Bank of America recently announced that four Inland Empire high school juniors and seniors have been selected as Student Leaders (#BofAStudentLeaders). They have started their paid summer internship experience with local nonprofits KVCR, Inland Empire Community Foundation, One Future Coachella and Riverside Art Museum and will earn $17 per hour and receive a Chromebook as part of the internship. Similar to last year, the program has been adapted to a virtual format.
Without access to career skills-building opportunities like the Student Leaders program, many young people may be left behind from a fast-changing job market, leading to higher rates of youth unemployment. As part of its commitment to workforce development as a pathway to economic mobility, Bank of America is connecting 500 teens and young adults to paid jobs, job training and internships across the Inland Empire through additional programs such as Youth Action Project, Athletes for Life and Goodwill Industries of Southern California.
“Bank of America remains committed to supporting young adults by connecting them to jobs, community engagement opportunities and leadership development,” said Bansree Parikh, Inland Empire president, Bank of America. “We recognize young adults are the future of our community, which is why programs like Student Leaders are one way we can provide paid opportunities for students to gain job experience while developing a diverse pipeline of talent as they enter the local workforce.”
The Class of 2021 Inland Empire Bank of America Student Leaders are:
- Diego Martinez, Hemet, West Valley High School
- Emmanuel Okeke, Fontana, Summit High School
- Diya Theodore, Riverside, Redlands High School
- Jamaal Willis, Apple Valley, Barstow High School
These four students are not only at the top of their classes, but each has proven to be dedicated members of the community and overcome unique challenges along their roads to success:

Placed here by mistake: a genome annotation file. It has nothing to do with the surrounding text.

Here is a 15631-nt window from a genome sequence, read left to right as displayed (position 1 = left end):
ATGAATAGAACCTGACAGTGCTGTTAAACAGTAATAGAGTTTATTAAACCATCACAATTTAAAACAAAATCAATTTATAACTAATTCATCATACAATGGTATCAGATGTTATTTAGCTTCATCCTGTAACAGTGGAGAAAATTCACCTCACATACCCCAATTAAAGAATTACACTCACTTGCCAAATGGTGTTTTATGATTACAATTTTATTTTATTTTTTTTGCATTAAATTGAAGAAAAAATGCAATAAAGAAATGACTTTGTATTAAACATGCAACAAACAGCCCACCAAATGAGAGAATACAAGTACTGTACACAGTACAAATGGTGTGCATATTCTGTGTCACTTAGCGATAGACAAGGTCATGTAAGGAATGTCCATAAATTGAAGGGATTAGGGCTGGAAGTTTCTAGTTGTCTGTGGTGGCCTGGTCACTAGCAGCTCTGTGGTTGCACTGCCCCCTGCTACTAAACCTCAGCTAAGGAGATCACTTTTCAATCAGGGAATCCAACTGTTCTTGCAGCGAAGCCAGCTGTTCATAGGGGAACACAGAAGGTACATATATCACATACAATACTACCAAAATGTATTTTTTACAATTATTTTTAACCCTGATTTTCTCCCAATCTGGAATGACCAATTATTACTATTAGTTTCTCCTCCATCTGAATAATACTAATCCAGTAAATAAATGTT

- A child of immigrants, Diego didn’t have your typical childhood. His family went through financial hardships and experienced homelessness, and he recalls often sleeping on couches and in hotel rooms. His experiences inspired him to get involved in politics and advocate for underrepresented communities. He has interned and volunteered with Congressman Raul Ruiz, a candidate in Hemet, and even co-founded a nonprofit to connect teens with senior citizens to teach them how to operate their smart devices. He’s also ranked in the top 1% of his class for academics.
- At an early age, Emmanuel noticed the continuous shortage of healthcare workers around the world and embarked on his own research to figure out why. His own drive and curiosity inspired him to do something about it on a local level. He started two club organizations at his local high school: one with Red Cross during the pandemic and the other to provide high schoolers with medical-oriented volunteer and learning opportunities. He also is part of the Mayor’s Youth Advisory Council where he has focused on bringing awareness to educational inequality within the City of Fontana.
- Growing up as a second-generation Indian immigrant in foster care inspired Diya to become an advocate for social justice. She has worked with her local City Council and mayor’s office to lead efforts to fight racism, founded a UNICEF chapter and lobbied for bills that gave opportunities to other voiceless children, and is part of NGO We Make a Change’s executive team. Last year while fighting COVID she led a UNICEF meeting with Congressman Aguilar to help influence him to co-sponsor a bill that would protect vaccine funding for half of the world’s children — from her hospital bed. She was recently named as a Presidential Scholar, the highest honor that the federal government annually bestows upon graduating high school seniors.
- As a first-generation Black and gay immigrant who came to the U.S. from Jamaica at age 14, Jamaal does not take any opportunity for granted. In fact, he started his own Black Lives Matter campaign to help fight for police reform in Barstow and went on to work with the mayor to share his message calling for change. Over the past year he’s continued to lead and inspire his classmates as ASB President, coming up with creative ways to reach out to the student body virtually, all while participating in his usual extracurricular activities and acting as a caregiver to his two and three-year-old brothers who were at home while his parents were at work.
The Student Leaders program, which started in 2004, recognizes 300 community-focused juniors and seniors from across the U.S. annually. The Inland Empire Student Leaders will engage in an eight-week paid internship and participate in programming that includes a collaborative, mentor-focused project working closely with their nonprofit internship employers.
As part of this summer’s program, Student Leaders will also take part in a virtual Summit in partnership with the Close-Up Foundation to participate in Stanford University’s Young Democracy at Home program, which encourages conversation about current issues facing young people today.